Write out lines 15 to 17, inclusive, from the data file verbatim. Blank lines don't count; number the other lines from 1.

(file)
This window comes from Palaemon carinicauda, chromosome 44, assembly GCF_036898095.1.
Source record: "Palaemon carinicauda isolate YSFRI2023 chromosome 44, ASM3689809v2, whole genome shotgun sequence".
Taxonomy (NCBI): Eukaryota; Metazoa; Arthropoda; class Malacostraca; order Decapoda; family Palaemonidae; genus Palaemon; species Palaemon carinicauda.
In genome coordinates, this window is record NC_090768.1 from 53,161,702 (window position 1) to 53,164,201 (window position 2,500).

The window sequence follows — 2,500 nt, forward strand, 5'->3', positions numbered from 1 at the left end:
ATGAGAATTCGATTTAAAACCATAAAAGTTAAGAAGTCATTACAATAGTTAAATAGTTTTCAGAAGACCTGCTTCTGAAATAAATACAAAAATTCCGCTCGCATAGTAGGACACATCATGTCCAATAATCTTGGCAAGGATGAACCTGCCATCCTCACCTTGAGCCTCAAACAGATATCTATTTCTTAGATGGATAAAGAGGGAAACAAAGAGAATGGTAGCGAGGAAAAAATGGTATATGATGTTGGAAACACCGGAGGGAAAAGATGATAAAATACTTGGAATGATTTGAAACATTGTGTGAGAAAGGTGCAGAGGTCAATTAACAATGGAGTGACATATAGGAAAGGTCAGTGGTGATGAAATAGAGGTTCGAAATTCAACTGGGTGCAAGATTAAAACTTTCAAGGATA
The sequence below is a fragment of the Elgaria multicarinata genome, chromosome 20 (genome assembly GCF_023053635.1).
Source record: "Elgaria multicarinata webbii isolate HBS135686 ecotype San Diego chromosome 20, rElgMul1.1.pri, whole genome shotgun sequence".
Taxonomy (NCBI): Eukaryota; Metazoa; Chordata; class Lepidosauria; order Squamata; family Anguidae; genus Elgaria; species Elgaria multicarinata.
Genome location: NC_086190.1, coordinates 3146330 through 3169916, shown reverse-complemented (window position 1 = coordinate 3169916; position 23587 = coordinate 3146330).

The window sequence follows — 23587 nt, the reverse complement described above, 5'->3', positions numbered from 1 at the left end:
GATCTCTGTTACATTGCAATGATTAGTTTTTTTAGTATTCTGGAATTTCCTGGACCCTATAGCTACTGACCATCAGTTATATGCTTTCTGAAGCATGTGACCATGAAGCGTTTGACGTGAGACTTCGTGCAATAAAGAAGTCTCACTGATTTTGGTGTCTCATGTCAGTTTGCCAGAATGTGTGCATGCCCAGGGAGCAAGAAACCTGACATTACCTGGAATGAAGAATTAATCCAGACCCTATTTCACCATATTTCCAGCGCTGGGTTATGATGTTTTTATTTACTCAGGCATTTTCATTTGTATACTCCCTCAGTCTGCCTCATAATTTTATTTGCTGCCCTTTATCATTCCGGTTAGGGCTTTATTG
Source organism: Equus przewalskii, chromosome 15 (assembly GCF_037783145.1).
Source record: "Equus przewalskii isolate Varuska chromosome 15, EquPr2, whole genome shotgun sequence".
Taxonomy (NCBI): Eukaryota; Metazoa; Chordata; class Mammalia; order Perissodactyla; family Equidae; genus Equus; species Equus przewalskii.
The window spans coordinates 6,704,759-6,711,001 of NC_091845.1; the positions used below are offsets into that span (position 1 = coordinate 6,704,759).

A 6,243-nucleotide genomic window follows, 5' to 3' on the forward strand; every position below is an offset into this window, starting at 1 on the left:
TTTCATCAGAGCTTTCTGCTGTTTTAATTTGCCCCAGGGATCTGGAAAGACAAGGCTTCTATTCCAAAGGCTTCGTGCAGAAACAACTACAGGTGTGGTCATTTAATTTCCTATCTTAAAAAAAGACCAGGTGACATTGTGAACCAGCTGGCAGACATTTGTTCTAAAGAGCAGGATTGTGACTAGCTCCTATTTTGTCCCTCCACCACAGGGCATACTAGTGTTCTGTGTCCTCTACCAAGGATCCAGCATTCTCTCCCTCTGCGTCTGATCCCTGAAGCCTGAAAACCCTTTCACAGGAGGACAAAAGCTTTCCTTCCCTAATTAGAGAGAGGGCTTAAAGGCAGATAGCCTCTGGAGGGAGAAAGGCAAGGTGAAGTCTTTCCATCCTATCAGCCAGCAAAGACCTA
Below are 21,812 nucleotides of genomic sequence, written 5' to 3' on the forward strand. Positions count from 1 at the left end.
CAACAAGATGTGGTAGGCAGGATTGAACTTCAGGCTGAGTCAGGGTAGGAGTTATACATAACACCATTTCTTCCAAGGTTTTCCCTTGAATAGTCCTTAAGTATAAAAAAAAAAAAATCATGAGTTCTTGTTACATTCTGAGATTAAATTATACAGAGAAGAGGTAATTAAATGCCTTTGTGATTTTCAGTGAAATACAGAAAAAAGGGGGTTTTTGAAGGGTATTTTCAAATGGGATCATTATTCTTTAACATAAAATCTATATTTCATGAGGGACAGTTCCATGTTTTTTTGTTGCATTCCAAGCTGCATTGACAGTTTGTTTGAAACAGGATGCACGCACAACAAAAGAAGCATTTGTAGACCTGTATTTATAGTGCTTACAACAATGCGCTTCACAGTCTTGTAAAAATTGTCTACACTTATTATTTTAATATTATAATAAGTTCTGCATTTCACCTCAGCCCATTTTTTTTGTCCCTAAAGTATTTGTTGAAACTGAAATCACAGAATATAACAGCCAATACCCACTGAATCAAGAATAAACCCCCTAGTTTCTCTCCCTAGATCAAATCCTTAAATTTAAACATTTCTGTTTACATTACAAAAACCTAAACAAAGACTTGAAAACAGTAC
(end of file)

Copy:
Taxonomy (NCBI): Eukaryota; Metazoa; Chordata; class Mammalia; order Perissodactyla; family Equidae; genus Equus; species Equus przewalskii.
The window spans coordinates 6,704,759-6,711,001 of NC_091845.1; the positions used below are offsets into that span (position 1 = coordinate 6,704,759).

A 6,243-nucleotide genomic window follows, 5' to 3' on the forward strand; every position below is an offset into this window, starting at 1 on the left: